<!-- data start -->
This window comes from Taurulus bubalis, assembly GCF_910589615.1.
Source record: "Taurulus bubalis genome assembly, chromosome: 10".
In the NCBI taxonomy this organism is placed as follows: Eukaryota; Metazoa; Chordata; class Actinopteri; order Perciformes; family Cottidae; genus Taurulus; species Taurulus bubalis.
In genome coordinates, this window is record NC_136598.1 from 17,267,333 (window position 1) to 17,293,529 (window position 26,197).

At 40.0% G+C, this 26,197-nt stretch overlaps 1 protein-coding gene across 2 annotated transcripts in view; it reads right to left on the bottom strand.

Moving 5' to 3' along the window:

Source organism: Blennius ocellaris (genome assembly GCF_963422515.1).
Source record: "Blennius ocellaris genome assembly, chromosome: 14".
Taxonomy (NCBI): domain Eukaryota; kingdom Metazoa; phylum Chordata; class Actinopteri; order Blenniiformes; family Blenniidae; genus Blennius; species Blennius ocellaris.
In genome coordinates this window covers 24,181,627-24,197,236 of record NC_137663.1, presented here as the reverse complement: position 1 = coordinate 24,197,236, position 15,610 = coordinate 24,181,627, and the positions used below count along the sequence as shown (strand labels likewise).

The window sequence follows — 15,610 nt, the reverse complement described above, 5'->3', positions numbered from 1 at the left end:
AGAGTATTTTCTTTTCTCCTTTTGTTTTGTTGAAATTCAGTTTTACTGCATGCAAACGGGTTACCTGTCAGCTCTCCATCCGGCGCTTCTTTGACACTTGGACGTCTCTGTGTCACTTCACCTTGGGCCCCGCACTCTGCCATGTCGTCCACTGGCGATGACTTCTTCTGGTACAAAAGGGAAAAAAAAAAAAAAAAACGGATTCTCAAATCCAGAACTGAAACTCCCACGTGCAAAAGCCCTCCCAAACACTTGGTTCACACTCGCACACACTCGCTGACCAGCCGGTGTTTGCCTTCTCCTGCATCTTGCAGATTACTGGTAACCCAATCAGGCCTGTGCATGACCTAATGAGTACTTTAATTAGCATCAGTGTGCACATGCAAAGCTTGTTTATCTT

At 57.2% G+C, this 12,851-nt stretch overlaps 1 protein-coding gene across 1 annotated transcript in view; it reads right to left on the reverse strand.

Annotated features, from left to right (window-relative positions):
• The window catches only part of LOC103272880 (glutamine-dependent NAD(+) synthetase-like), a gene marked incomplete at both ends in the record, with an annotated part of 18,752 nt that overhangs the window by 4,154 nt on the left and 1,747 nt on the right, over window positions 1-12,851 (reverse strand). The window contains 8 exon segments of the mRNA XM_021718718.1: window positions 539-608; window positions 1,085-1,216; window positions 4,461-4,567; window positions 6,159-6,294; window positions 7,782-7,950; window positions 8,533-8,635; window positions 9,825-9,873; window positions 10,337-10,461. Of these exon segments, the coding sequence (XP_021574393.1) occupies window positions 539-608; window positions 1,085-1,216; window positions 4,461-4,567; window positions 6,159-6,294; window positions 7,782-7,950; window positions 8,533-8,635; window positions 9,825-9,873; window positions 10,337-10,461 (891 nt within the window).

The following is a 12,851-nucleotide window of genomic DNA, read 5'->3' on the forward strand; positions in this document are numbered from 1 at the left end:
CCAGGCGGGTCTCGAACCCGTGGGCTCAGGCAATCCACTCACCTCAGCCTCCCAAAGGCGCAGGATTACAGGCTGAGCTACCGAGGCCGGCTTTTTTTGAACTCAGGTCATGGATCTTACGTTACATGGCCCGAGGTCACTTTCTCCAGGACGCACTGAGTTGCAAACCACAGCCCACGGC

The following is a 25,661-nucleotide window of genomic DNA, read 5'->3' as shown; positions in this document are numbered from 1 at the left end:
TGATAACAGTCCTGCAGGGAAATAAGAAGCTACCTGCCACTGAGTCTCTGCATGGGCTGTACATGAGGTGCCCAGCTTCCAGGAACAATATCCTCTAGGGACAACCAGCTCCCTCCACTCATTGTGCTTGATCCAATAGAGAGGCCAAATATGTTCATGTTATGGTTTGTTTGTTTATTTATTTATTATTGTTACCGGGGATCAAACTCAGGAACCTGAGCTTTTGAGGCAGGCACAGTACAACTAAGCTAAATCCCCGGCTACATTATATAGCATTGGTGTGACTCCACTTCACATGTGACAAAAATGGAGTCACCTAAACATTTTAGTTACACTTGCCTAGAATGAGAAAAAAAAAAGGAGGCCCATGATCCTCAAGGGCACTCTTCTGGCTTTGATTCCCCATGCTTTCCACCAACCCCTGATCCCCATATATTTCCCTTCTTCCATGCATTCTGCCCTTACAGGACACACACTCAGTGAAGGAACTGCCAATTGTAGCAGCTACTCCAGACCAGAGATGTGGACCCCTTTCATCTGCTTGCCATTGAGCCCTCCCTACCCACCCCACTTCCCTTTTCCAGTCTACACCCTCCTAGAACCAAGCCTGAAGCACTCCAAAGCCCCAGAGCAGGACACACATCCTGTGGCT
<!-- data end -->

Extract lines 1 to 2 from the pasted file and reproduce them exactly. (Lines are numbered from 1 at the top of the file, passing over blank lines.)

This window comes from Taurulus bubalis, assembly GCF_910589615.1.
Source record: "Taurulus bubalis genome assembly, chromosome: 10".